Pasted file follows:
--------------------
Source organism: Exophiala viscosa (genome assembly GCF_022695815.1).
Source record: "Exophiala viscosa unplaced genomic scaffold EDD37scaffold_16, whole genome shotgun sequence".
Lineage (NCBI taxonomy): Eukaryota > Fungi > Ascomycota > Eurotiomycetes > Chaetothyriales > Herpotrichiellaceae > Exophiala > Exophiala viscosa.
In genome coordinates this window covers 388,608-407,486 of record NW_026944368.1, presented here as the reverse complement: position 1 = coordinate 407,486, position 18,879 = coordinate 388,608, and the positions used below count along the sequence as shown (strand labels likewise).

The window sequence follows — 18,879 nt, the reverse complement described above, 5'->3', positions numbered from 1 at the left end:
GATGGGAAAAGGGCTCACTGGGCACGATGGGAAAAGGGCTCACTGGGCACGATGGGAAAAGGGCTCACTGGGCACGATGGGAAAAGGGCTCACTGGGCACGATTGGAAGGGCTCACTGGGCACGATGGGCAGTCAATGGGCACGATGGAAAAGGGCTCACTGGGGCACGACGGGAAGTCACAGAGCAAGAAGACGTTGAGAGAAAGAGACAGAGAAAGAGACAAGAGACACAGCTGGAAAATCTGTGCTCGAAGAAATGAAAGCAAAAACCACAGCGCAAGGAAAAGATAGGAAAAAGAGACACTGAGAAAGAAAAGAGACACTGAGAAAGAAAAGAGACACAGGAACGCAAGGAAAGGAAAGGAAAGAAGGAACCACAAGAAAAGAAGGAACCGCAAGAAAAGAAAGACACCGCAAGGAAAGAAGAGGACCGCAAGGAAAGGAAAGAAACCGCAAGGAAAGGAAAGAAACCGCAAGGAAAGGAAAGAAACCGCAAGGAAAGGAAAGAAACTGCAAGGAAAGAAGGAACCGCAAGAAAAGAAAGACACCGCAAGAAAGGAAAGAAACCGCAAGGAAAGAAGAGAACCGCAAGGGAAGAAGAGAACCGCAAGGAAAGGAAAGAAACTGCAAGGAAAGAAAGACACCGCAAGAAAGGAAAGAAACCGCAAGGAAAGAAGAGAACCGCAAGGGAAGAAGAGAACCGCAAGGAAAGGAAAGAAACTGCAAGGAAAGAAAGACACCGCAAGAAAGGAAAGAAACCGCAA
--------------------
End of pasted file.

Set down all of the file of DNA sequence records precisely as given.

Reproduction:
Source organism: Exophiala viscosa (genome assembly GCF_022695815.1).
Source record: "Exophiala viscosa unplaced genomic scaffold EDD37scaffold_16, whole genome shotgun sequence".
Lineage (NCBI taxonomy): Eukaryota > Fungi > Ascomycota > Eurotiomycetes > Chaetothyriales > Herpotrichiellaceae > Exophiala > Exophiala viscosa.
In genome coordinates this window covers 388,608-407,486 of record NW_026944368.1, presented here as the reverse complement: position 1 = coordinate 407,486, position 18,879 = coordinate 388,608, and the positions used below count along the sequence as shown (strand labels likewise).

The window sequence follows — 18,879 nt, the reverse complement described above, 5'->3', positions numbered from 1 at the left end:
GATGGGAAAAGGGCTCACTGGGCACGATGGGAAAAGGGCTCACTGGGCACGATGGGAAAAGGGCTCACTGGGCACGATGGGAAAAGGGCTCACTGGGCACGATTGGAAGGGCTCACTGGGCACGATGGGCAGTCAATGGGCACGATGGAAAAGGGCTCACTGGGGCACGACGGGAAGTCACAGAGCAAGAAGACGTTGAGAGAAAGAGACAGAGAAAGAGACAAGAGACACAGCTGGAAAATCTGTGCTCGAAGAAATGAAAGCAAAAACCACAGCGCAAGGAAAAGATAGGAAAAAGAGACACTGAGAAAGAAAAGAGACACTGAGAAAGAAAAGAGACACAGGAACGCAAGGAAAGGAAAGGAAAGAAGGAACCACAAGAAAAGAAGGAACCGCAAGAAAAGAAAGACACCGCAAGGAAAGAAGAGGACCGCAAGGAAAGGAAAGAAACCGCAAGGAAAGGAAAGAAACCGCAAGGAAAGGAAAGAAACCGCAAGGAAAGGAAAGAAACTGCAAGGAAAGAAGGAACCGCAAGAAAAGAAAGACACCGCAAGAAAGGAAAGAAACCGCAAGGAAAGAAGAGAACCGCAAGGGAAGAAGAGAACCGCAAGGAAAGGAAAGAAACTGCAAGGAAAGAAAGACACCGCAAGAAAGGAAAGAAACCGCAAGGAAAGAAGAGAACCGCAAGGGAAGAAGAGAACCGCAAGGAAAGGAAAGAAACTGCAAGGAAAGAAAGACACCGCAAGAAAGGAAAGAAACCGCAA